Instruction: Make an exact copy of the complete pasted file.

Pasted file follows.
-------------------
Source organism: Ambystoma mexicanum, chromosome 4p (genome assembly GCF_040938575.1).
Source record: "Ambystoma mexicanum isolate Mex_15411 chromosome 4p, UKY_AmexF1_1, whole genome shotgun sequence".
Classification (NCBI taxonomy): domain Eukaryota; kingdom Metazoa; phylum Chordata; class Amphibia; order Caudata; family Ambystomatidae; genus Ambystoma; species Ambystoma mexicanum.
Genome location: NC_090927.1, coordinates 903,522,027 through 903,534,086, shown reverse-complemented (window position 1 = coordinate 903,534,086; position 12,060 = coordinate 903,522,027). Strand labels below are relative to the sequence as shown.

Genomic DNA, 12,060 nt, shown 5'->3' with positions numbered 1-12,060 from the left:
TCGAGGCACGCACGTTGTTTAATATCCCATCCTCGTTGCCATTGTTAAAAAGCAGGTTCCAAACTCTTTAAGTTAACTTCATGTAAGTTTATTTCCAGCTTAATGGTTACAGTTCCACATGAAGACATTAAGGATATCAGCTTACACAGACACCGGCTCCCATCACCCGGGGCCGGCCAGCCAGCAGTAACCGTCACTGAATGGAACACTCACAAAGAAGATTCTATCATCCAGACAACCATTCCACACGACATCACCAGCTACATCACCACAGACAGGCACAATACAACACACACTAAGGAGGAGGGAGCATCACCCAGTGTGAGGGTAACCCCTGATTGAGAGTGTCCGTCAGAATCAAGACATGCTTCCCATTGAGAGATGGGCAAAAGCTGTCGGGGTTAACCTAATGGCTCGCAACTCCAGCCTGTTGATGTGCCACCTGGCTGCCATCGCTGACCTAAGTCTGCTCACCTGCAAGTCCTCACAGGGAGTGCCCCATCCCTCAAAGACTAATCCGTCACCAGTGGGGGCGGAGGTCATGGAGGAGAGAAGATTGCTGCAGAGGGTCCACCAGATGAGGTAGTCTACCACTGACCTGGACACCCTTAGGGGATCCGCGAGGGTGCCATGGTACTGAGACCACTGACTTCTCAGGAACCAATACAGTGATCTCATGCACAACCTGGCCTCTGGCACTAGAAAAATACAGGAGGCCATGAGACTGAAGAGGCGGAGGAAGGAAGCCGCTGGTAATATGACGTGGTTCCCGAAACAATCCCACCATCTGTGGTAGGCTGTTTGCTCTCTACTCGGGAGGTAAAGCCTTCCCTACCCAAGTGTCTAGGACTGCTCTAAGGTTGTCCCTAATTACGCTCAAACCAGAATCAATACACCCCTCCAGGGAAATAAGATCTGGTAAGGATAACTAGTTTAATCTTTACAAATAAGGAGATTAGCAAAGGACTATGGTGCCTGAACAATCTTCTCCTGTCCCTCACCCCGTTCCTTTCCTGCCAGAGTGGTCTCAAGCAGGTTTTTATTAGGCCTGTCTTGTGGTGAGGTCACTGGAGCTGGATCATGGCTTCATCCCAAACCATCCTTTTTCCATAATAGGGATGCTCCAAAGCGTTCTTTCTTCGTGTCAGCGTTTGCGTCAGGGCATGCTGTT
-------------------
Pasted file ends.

Source organism: Ambystoma mexicanum, chromosome 4p (genome assembly GCF_040938575.1).
Source record: "Ambystoma mexicanum isolate Mex_15411 chromosome 4p, UKY_AmexF1_1, whole genome shotgun sequence".
Classification (NCBI taxonomy): domain Eukaryota; kingdom Metazoa; phylum Chordata; class Amphibia; order Caudata; family Ambystomatidae; genus Ambystoma; species Ambystoma mexicanum.
Genome location: NC_090927.1, coordinates 903,522,027 through 903,534,086, shown reverse-complemented (window position 1 = coordinate 903,534,086; position 12,060 = coordinate 903,522,027). Strand labels below are relative to the sequence as shown.

Genomic DNA, 12,060 nt, shown 5'->3' with positions numbered 1-12,060 from the left:
TCGAGGCACGCACGTTGTTTAATATCCCATCCTCGTTGCCATTGTTAAAAAGCAGGTTCCAAACTCTTTAAGTTAACTTCATGTAAGTTTATTTCCAGCTTAATGGTTACAGTTCCACATGAAGACATTAAGGATATCAGCTTACACAGACACCGGCTCCCATCACCCGGGGCCGGCCAGCCAGCAGTAACCGTCACTGAATGGAACACTCACAAAGAAGATTCTATCATCCAGACAACCATTCCACACGACATCACCAGCTACATCACCACAGACAGGCACAATACAACACACACTAAGGAGGAGGGAGCATCACCCAGTGTGAGGGTAACCCCTGATTGAGAGTGTCCGTCAGAATCAAGACATGCTTCCCATTGAGAGATGGGCAAAAGCTGTCGGGGTTAACCTAATGGCTCGCAACTCCAGCCTGTTGATGTGCCACCTGGCTGCCATCGCTGACCTAAGTCTGCTCACCTGCAAGTCCTCACAGGGAGTGCCCCATCCCTCAAAGACTAATCCGTCACCAGTGGGGGCGGAGGTCATGGAGGAGAGAAGATTGCTGCAGAGGGTCCACCAGATGAGGTAGTCTACCACTGACCTGGACACCCTTAGGGGATCCGCGAGGGTGCCATGGTACTGAGACCACTGACTTCTCAGGAACCAATACAGTGATCTCATGCACAACCTGGCCTCTGGCACTAGAAAAATACAGGAGGCCATGAGACTGAAGAGGCGGAGGAAGGAAGCCGCTGGTAATATGACGTGGTTCCCGAAACAATCCCACCATCTGTGGTAGGCTGTTTGCTCTCTACTCGGGAGGTAAAGCCTTCCCTACCCAAGTGTCTAGGACTGCTCTAAGGTTGTCCCTAATTACGCTCAAACCAGAATCAATACACCCCTCCAGGGAAATAAGATCTGGTAAGGATAACTAGTTTAATCTTTACAAATAAGGAGATTAGCAAAGGACTATGGTGCCTGAACAATCTTCTCCTGTCCCTCACCCCGTTCCTTTCCTGCCAGAGTGGTCTCAAGCAGGTTTTTATTAGGCCTGTCTTGTGGTGAGGTCACTGGAGCTGGATCATGGCTTCATCCCAAACCATCCTTTTTCCATAATAGGGATGCTCCAAAGCGTTCTTTCTTCGTGTCAGCGTTTGCGTCAGGGCATGCTGTT